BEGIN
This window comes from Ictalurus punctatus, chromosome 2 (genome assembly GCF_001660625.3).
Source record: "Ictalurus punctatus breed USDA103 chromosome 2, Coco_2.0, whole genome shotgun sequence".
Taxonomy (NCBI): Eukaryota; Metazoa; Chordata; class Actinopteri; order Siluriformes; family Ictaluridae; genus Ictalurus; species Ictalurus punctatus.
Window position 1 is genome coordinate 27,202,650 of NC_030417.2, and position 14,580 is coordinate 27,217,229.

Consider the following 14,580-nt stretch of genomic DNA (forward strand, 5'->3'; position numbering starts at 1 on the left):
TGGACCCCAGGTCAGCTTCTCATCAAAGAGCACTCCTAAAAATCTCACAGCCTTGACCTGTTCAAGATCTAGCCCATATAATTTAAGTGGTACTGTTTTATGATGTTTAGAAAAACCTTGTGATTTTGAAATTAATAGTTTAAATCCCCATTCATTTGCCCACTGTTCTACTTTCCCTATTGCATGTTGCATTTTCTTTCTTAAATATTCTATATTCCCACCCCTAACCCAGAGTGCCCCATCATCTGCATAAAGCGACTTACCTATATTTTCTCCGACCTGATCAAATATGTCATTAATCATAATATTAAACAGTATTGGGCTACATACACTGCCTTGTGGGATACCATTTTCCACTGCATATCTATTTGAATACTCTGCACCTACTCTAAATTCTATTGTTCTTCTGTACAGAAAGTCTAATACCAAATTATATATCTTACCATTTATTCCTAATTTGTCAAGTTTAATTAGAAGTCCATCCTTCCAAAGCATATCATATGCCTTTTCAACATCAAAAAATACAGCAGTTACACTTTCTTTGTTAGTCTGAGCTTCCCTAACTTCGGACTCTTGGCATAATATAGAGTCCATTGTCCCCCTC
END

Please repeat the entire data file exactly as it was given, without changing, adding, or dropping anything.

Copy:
This window comes from Ictalurus punctatus, chromosome 2 (genome assembly GCF_001660625.3).
Source record: "Ictalurus punctatus breed USDA103 chromosome 2, Coco_2.0, whole genome shotgun sequence".
Taxonomy (NCBI): Eukaryota; Metazoa; Chordata; class Actinopteri; order Siluriformes; family Ictaluridae; genus Ictalurus; species Ictalurus punctatus.
Window position 1 is genome coordinate 27,202,650 of NC_030417.2, and position 14,580 is coordinate 27,217,229.

Consider the following 14,580-nt stretch of genomic DNA (forward strand, 5'->3'; position numbering starts at 1 on the left):
TGGACCCCAGGTCAGCTTCTCATCAAAGAGCACTCCTAAAAATCTCACAGCCTTGACCTGTTCAAGATCTAGCCCATATAATTTAAGTGGTACTGTTTTATGATGTTTAGAAAAACCTTGTGATTTTGAAATTAATAGTTTAAATCCCCATTCATTTGCCCACTGTTCTACTTTCCCTATTGCATGTTGCATTTTCTTTCTTAAATATTCTATATTCCCACCCCTAACCCAGAGTGCCCCATCATCTGCATAAAGCGACTTACCTATATTTTCTCCGACCTGATCAAATATGTCATTAATCATAATATTAAACAGTATTGGGCTACATACACTGCCTTGTGGGATACCATTTTCCACTGCATATCTATTTGAATACTCTGCACCTACTCTAAATTCTATTGTTCTTCTGTACAGAAAGTCTAATACCAAATTATATATCTTACCATTTATTCCTAATTTGTCAAGTTTAATTAGAAGTCCATCCTTCCAAAGCATATCATATGCCTTTTCAACATCAAAAAATACAGCAGTTACACTTTCTTTGTTAGTCTGAGCTTCCCTAACTTCGGACTCTTGGCATAATATAGAGTCCATTGTCCCCCTC